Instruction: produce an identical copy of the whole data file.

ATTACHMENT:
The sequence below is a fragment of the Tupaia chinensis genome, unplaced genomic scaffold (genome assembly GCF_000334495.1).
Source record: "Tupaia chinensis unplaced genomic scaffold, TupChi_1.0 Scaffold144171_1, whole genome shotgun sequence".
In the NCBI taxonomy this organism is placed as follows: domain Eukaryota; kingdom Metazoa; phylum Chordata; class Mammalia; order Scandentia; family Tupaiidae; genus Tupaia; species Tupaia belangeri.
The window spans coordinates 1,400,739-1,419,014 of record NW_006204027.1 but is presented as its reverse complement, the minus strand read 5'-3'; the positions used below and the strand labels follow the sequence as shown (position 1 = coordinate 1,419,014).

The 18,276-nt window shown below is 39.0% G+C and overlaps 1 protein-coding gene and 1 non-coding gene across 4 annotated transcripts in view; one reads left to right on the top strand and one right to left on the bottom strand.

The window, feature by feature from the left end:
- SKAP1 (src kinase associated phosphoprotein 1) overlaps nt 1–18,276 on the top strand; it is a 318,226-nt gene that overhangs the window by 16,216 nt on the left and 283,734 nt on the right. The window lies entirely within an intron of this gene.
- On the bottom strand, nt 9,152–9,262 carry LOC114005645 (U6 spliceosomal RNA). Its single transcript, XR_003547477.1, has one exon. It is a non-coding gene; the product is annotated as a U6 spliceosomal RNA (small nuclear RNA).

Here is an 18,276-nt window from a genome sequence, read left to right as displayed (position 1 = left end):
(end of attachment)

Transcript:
The sequence below is a fragment of the Tupaia chinensis genome, unplaced genomic scaffold (genome assembly GCF_000334495.1).
Source record: "Tupaia chinensis unplaced genomic scaffold, TupChi_1.0 Scaffold144171_1, whole genome shotgun sequence".
In the NCBI taxonomy this organism is placed as follows: domain Eukaryota; kingdom Metazoa; phylum Chordata; class Mammalia; order Scandentia; family Tupaiidae; genus Tupaia; species Tupaia belangeri.
The window spans coordinates 1,400,739-1,419,014 of record NW_006204027.1 but is presented as its reverse complement, the minus strand read 5'-3'; the positions used below and the strand labels follow the sequence as shown (position 1 = coordinate 1,419,014).

The 18,276-nt window shown below is 39.0% G+C and overlaps 1 protein-coding gene and 1 non-coding gene across 4 annotated transcripts in view; one reads left to right on the top strand and one right to left on the bottom strand.

The window, feature by feature from the left end:
- SKAP1 (src kinase associated phosphoprotein 1) overlaps nt 1–18,276 on the top strand; it is a 318,226-nt gene that overhangs the window by 16,216 nt on the left and 283,734 nt on the right. The window lies entirely within an intron of this gene.
- On the bottom strand, nt 9,152–9,262 carry LOC114005645 (U6 spliceosomal RNA). Its single transcript, XR_003547477.1, has one exon. It is a non-coding gene; the product is annotated as a U6 spliceosomal RNA (small nuclear RNA).

Here is an 18,276-nt window from a genome sequence, read left to right as displayed (position 1 = left end):